The Sydney Swans will go a long way towards winning the 2016 AFL grand final if Gary Rohan has a big day. You won't miss him. He's the one with the red hair. Is it polite to mention that? Oh well, we just did.
Rohan is a unique player by modern standards. These days, the first stat you always hear when they talk about good players is "disposals". Disposals are how often you get the ball. The more disposals you get, the better you are, or so it usually works.
But sports stats can be meaningless sometimes. They don't reveal the subtle touches a player brings to his work. Rohan sits just 27th on the Swans team list in terms of his average disposals in season 2016. He gets just 10 a game, while ball magnets Josh Kennedy and Dan Hannebery get 31 each.
Does that make them three times as valuable as Rohan? Well here's the thing.
"It's a deliberate thing, quality over quantity," Rohan told The Huffington Post Australia at a pre-grand final training session this week. "Yeah I don't get many possessions, so when I do get the footy, I've got to try and make it count as much as I can."
A smart man knows his strengths.
Rohan is the quickest player on the Swans' list. TV commentators and others inevitably refer to him as "The Speedster". When he gets the ball, the whole tempo of the game seems to change. It's like an injection. Suddenly everything moves faster. He can also take an overhead mark. Rohan, 25, is some player.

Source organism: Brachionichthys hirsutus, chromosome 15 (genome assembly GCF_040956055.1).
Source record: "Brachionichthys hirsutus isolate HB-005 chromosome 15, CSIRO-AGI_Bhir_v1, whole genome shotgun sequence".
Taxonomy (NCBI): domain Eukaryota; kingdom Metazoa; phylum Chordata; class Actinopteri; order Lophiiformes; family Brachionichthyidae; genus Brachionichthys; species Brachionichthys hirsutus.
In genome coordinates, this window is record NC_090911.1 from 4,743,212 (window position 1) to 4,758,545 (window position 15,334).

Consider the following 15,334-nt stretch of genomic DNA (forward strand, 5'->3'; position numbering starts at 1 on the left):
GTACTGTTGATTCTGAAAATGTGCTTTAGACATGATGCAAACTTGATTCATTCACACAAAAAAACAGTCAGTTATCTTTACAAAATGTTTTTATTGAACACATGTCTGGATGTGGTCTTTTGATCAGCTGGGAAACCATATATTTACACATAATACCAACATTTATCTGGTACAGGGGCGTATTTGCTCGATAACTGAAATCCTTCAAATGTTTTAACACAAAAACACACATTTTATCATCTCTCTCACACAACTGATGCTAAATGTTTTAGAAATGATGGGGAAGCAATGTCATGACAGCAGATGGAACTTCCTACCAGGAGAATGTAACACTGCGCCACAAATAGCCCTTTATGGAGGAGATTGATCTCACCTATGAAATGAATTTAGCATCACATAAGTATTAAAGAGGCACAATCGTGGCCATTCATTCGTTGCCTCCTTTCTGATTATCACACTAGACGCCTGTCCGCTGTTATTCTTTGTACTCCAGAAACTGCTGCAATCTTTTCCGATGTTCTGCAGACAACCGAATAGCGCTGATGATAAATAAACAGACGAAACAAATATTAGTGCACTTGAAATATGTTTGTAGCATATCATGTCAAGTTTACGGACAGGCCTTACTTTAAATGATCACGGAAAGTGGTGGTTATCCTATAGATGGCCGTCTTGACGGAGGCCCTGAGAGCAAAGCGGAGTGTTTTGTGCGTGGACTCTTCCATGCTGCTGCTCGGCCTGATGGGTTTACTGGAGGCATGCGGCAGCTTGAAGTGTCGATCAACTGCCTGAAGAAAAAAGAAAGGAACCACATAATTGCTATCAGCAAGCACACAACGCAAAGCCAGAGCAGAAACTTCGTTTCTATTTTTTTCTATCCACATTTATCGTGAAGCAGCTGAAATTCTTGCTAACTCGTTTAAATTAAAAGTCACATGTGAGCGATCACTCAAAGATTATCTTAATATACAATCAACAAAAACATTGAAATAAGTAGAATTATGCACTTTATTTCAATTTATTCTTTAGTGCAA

He's been hampered by all sorts of injuries over the years, but is finally putting great performances together week to week. But then, in the elimination final against Adelaide at the SCG two weeks ago, disaster. Or so it seemed. Rohan had been playing beautifully, but was stretchered off with a knee injury. It looked like his season could be over.
As he came off the ground, the Swans crowd roared its support for one of its most-loved players. Rohan must have heard it. Did he hear it, or was he in a shocked daze?
"Yeah, I heard it."
This reporter sat ten rows back from the sideline as the stretcher came by. Rohan's expression was blank. You thought he might acknowledge the crowd with even the faintest wave or movement of his eyes and mouth. But nothing.
"I thought my season was over," he said. Which explains the empty stare.
But Rohan recovered. Surprisingly, he was back the next week, and starred in the Swans' demolition of the Cats. And now here he is in his second grand final. But how's this one going to be different from his other grand final, the 2014 decider, in which he was one of the Swans players who generally failed to fire?
"It's about controlling my nerves and knowing when to switch off," he said. From the grand final parade on Friday to the game, I'll really switch off. That's what I probably didn't do in 2014."
Rohan comes from a small south west Victorian town called Cobden, population 1500 plus flies.
"It's a great little town, everyone knows everyone, and every time I go home there's great support. It's just a great country town. Everyone's really friendly."
What won't be so friendly this weekend is the rivalry with nearby town Camperdown, population 3,000, which is home to Western Bulldogs star Easton Wood.
"Cobden are arch rivals with Camperdown. Half of the area will be going for Easton and half will be going for me."
What's certain is that if Gary Rohan fires, the Swans will go a long way towards winning their third flag since the breakthrough premiership of 2005. You won't miss him, that's for sure.